THE ROSALIND Franklin rover will explore Mars as part of the next rover mission to the Red Planet. So why was one of the ExoMars Mars rovers named Rosalind Franklin?
The UK made ExoMars rover, due to roam the surface of the red planet in 2021, has been named after UK scientist and co-discoverer of the structure of DNA – Rosalind Franklin. The name was revealed this week by Science Minister Chris Skidmore and British European Space Agency (ESA) Astronaut Tim Peake in the ‘Mars Yard’ at Airbus Defence and Space UK in Stevenage, where the rover is being built. Tim Peake, British ESA Astronaut said: “This rover will scout the Martian surface equipped with next-generation instruments – a fully-fledged automated laboratory on Mars. With it, we are building on our European heritage in robotic exploration, and at the same time devising new technologies.”
What is the ExoMars Rover Rosalind Franklin?
The ExoMars rovers are an audacious attempt to conclusively prove the existence of life on Mars.
A growing scientific consensus believe the Red Planet’s apparently inhospitable exterior might well be concealing evidence of alien life past and present.
Some scientists think a thick layer of permafrost may be sheltering tiny, organic molecules.
And one of the ExoMars rovers will drill through to where this organic layer is believed to exist.
Who was Rosalind Franklin?
One of the ExoMars rovers being sent to Mars next year will bear the name of DNA pioneer Rosalind Franklin.
The honour follows a public call for suggestions that drew 36,000 responses.
Astronaut Tim Peake unveiled the name near to the Airbus factory in Stevenage, UK, where the ExoMars rover is being constructed.
Rosalind Franklin had a vital role in the discovery of the structure of deoxyribonucleic acid, more commonly known by its abbreviation DNA.
It was Rosalind Franklin’s X-ray images that enabled her colleagues James Watson and Francis Crick to decipher its iconic double-helix shape.
Franklin’s early death from ovarian cancer aged just 37, meant she never tragically received the recognition lauded on her male colleagues.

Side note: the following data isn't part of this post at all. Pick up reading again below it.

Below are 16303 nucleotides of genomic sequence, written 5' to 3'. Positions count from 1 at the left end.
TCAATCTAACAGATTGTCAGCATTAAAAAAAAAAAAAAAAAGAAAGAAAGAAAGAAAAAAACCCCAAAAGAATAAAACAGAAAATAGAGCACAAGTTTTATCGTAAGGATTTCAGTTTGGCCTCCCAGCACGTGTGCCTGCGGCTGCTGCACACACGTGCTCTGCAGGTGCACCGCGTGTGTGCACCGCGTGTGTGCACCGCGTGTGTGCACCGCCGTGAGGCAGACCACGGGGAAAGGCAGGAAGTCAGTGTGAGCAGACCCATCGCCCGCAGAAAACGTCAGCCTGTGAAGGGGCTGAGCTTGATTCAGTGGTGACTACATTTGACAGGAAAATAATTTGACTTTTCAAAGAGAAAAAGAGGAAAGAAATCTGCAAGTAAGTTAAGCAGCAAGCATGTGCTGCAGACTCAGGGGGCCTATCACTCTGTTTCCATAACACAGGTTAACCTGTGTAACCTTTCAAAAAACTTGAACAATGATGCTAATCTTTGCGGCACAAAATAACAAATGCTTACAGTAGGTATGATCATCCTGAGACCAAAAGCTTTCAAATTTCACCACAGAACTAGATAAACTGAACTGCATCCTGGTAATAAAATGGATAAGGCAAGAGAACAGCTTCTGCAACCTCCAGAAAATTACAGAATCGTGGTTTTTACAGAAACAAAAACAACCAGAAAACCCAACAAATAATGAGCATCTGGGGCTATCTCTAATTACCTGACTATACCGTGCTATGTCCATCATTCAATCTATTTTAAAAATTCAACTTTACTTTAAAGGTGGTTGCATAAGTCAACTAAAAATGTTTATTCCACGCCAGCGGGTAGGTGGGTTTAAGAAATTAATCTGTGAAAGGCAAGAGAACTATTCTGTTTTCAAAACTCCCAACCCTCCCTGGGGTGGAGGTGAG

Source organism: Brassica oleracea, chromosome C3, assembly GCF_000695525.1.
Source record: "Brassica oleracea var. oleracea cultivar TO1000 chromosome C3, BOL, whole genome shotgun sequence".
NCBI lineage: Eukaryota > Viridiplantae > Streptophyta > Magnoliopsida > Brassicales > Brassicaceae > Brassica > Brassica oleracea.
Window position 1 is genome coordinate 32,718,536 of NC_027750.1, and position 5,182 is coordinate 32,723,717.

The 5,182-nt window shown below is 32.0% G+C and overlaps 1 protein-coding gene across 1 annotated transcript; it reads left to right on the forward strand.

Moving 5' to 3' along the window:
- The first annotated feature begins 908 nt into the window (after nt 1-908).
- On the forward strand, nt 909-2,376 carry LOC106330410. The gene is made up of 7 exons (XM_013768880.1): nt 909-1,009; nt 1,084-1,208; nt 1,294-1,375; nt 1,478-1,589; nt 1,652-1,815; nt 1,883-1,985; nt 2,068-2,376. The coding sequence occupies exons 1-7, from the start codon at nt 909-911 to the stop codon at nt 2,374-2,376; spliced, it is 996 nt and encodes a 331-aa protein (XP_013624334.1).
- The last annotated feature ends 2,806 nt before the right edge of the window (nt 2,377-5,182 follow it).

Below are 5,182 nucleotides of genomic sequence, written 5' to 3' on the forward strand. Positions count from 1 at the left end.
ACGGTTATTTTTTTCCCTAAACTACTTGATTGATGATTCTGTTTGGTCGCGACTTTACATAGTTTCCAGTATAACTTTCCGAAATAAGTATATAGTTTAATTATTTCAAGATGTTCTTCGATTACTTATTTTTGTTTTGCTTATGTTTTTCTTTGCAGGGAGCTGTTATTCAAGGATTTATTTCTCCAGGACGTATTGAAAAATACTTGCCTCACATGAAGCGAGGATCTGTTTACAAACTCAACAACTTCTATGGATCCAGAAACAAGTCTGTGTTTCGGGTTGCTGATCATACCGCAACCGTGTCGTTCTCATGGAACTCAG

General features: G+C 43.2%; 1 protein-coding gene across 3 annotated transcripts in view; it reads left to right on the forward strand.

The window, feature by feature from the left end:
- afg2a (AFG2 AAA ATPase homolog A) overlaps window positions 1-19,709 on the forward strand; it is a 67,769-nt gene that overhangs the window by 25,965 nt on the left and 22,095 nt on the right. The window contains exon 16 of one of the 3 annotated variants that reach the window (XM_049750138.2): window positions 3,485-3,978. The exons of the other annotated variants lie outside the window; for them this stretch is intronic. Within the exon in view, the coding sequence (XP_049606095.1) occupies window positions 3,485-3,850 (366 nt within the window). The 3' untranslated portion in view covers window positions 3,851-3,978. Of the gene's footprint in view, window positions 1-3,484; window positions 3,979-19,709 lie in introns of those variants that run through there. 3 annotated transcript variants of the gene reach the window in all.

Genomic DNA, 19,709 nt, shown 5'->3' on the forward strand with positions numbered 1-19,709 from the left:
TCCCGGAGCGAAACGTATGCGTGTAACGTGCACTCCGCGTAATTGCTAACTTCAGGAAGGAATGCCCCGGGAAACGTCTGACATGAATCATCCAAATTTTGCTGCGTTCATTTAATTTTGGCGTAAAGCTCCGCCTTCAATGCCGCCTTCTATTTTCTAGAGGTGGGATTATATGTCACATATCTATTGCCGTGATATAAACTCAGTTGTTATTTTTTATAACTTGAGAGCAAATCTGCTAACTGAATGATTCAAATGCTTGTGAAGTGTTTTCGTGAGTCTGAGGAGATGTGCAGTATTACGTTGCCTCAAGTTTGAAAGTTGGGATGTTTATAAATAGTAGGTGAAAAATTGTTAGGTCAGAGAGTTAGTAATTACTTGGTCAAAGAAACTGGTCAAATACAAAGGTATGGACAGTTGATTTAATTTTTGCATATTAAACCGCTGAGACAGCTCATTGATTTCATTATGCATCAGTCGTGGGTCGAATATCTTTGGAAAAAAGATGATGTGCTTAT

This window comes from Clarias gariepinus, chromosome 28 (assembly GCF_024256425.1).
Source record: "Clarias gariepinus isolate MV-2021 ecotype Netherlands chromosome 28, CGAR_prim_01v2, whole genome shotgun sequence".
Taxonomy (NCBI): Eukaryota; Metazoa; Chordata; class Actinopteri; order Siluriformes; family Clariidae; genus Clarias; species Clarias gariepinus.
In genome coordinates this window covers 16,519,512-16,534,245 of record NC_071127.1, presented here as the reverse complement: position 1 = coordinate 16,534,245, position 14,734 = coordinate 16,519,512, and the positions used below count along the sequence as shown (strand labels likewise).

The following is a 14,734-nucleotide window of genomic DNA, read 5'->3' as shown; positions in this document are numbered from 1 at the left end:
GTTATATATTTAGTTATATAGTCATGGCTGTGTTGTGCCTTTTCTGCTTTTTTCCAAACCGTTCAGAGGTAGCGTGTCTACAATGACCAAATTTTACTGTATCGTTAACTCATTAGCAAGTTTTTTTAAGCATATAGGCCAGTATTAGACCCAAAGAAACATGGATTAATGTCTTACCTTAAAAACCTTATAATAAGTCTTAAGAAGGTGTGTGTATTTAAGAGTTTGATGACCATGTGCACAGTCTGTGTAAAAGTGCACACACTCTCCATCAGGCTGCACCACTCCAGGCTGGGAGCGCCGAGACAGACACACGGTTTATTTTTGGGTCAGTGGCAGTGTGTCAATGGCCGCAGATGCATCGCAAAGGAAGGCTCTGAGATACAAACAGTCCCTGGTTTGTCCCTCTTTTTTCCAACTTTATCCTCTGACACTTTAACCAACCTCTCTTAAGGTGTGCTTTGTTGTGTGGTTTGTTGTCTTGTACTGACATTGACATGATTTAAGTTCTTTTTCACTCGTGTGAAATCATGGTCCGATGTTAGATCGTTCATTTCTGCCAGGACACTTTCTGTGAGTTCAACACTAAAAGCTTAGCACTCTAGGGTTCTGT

“In the last year of Rosalind’s life, I remember visiting her in hospital on the day when she was excited by the news of the Soviet Sputnik satellite – the very beginning of space exploration,” Franklin’s sister, Jenifer Glynn, said.
“She could never have imagined that over 60 years later there would be a rover sent to Mars bearing her name, but somehow that makes this project even more special.”
The six-wheeled ExoMars rover will not land on the Martian surface until 2021.
The Rosalind Franklin ExoMars rover will be laden with cutting-edge scientific tools to probe the Red Planet, including a powerful drill, a next-generation radar and an organic molecule analyser.
The ExoMars programme is, in fact already underway.
An orbiter has been exploring the gases emitted from Mars’ atmosphere for the past two years.
Part scientist, part messenger service and part delivery-bot, the orbiter carried the ill-fated Schiaparelli lander in tow on its journey to Mars.
But Schiaparelli crash-landed, ending its Mars mission in October 2016.
US space agency NASA will launch another, as yet unnamed, rover next year.
Scientists and engineers hope these rovers’ metal wheels will eventually pave the way for human feet.
Paul Meacham, lead systems engineer on the ExoMars rover project, said: “A lot of the scientific results from these missions will then actually direct where a human mission might go and who we might send on a mission like that.
Will we send a biologist or a geologist? Or both?
“These missions are really, really important in leading us towards that human mission.”
This project has also encountered difficulties, with NASA announcing a failed heat shield test, although this should not delay the rover’s launch.